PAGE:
What Strange Paradise

What Strange Paradise


More bodies have washed up on the shores of a small island. Another over-filled, ill-equipped, dilapidated ship has sunk under the weight of its too-many passengers: Syrians, Ethiopians, Egyptians, Lebanese, Palestinians, all of them desperate to escape untenable lives in their homelands. And only one had made the passage: nine-year-old Amir, a Syrian boy who has the good fortune to fall into the hands not of the officials, but of Vänna: a teenage girl, native to the island, who lives inside her own sense of homelessness in a place and among people she has come to disdain. And though Vänna and Amir are complete strangers and don’t speak a common language, Vänna determines to do whatever it takes to save him.

In alternating chapters, we learn the story of Amir’s life and of how he came to be on the boat; and we follow the duo as they make their way towards a vision of safety. But as the novel unfurls, we begin to understand that this is not merely the story of two children finding their way through a hostile world. Omar El Akkad's What Strange Paradise is the story of our collective moment in this time: of empathy and indifference, of hope and despair – and of the way each of those things can blind us to reality, or guide us to a better one.

Our Review

"The child lies on the shore. All around him the beach is littered with the wreckage of the boat and the wreckage of it's passengers."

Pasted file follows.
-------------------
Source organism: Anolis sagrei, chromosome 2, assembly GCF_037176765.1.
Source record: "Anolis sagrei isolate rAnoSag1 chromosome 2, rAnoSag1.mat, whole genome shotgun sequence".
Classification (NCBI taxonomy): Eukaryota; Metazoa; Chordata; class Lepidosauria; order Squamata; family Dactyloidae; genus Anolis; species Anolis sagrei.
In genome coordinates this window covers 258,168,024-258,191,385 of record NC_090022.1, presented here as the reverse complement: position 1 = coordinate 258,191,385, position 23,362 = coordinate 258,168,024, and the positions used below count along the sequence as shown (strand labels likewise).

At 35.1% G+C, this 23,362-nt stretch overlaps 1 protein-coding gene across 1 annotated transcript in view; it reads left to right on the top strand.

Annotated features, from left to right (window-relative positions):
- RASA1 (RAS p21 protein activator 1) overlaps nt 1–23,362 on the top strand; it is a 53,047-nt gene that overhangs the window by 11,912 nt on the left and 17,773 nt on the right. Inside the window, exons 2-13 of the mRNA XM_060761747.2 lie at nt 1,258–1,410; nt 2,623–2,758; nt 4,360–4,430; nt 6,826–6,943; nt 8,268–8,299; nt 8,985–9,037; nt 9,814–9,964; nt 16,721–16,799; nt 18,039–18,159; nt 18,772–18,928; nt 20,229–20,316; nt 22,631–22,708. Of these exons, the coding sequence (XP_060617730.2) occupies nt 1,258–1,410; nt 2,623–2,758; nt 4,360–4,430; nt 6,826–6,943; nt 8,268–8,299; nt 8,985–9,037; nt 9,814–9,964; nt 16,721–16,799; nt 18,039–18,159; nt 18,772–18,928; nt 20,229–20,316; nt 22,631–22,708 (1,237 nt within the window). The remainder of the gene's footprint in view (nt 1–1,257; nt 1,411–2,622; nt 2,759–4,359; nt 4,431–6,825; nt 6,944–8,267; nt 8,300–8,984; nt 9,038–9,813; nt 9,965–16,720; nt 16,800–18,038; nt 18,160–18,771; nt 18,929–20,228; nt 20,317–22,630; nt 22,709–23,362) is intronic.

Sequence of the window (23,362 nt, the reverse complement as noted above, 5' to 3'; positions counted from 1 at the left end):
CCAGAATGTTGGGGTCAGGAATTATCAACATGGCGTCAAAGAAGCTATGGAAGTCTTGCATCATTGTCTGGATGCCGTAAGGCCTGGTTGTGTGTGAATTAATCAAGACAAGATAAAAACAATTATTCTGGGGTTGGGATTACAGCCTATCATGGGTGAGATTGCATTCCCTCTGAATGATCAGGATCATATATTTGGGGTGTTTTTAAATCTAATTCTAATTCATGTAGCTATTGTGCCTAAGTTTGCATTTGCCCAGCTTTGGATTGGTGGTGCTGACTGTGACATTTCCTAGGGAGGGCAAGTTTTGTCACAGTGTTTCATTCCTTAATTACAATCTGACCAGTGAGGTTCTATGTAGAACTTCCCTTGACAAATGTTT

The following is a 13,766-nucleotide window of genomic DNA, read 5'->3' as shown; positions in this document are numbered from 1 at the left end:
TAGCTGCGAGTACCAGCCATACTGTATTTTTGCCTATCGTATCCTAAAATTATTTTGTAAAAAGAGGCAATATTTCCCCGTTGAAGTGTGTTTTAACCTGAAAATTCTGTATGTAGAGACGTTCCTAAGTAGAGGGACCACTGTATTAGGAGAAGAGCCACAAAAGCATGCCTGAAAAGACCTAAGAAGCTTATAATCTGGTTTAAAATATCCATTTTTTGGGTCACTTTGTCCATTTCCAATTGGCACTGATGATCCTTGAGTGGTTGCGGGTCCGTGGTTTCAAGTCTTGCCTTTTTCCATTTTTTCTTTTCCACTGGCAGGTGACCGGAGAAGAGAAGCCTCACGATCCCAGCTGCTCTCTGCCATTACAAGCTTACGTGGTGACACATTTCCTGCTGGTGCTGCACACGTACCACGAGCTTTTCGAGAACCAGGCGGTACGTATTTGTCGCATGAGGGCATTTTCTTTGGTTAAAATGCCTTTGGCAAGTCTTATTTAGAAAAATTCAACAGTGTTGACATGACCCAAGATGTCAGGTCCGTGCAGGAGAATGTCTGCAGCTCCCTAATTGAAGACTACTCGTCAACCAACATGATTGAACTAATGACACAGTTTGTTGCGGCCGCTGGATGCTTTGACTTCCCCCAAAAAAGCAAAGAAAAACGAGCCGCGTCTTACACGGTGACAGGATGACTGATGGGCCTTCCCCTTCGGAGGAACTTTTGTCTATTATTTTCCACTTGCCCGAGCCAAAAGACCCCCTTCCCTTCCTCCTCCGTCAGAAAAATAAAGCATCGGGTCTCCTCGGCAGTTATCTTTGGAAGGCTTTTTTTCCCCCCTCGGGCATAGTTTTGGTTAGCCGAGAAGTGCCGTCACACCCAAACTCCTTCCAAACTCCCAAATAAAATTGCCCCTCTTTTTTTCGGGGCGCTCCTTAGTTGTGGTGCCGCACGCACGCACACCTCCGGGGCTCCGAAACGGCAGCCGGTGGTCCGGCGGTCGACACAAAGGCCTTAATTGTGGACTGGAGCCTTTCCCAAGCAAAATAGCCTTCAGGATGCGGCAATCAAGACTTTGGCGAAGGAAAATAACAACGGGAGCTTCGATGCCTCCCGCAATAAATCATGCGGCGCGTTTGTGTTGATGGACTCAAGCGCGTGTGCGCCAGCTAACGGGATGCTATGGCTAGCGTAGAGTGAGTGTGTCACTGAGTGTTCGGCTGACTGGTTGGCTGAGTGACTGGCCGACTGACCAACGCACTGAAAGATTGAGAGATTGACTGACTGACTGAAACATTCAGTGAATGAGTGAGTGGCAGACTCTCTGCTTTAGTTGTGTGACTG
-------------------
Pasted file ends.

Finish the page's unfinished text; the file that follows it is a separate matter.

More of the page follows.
So begins What Strange Paradise a relentlessly thought-provoking new book by Omar El Akkad.

Amir is the sole survivor of a ship filled wtth refugess which was wrecked on the shore of an unnamed Island. Amir has already faced so much in his young life and now he finds himself alone in a hostile new place where he doesn't know the language. 

Vanna is a fifteen year old girl who has lived on the island her whole life and feels like an outsider even within her own family. When she encounters Amir she feels the need to help him despite the fact they have no common language. 

Many of the adults on the island view the wreckages as an inconvenience at best and have stopped seeing the bodies as people. 

"In the last year it has happened with such frequency that many of the nations on whose tourism the islands economy depends have issued travel advisories. The hotels, and resorts, in turn have offerred discounts. Between them, the coast guard and the morgue keep a partial count of the dead, and as of this morning it stands at 1,026 but this number is as much an abstraction as the dead themselves are to the people who live here, to whom all the shipwrecks of the previous year are a single shipwreck, all the bodies a single body." 

There were several passages in this eye-opening book that will stay with me for a long time after finishing the book:

"And when you finally get over there to the promised land, and you see how those dignified, civilised Westerners treat you - when you find out what they expect of you is to live your whole life like a dog under their dinner table - I'll wait for you to come find me to apologise . 

You think the black market is bad Brother, wait till you see the white market." 

With the recent events in Afghanistan this final quote has been on my mind a lot in the last few days and should serve as a reminder that empathy for refuges shouldn't just be a temporary thing. 

"You are the temporary object of their fraudulent outrage, their fraudulent grief, they will march on the streets on your behalf, they will write to politicians on your behalf, they will cry on your behalf, but you are to them in the end nothing but a hook on which to hang the best possible image of themselves. Today you are the only boy in the world and tomorrow it will as though you never existed." 

A must read book.

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Our Rating

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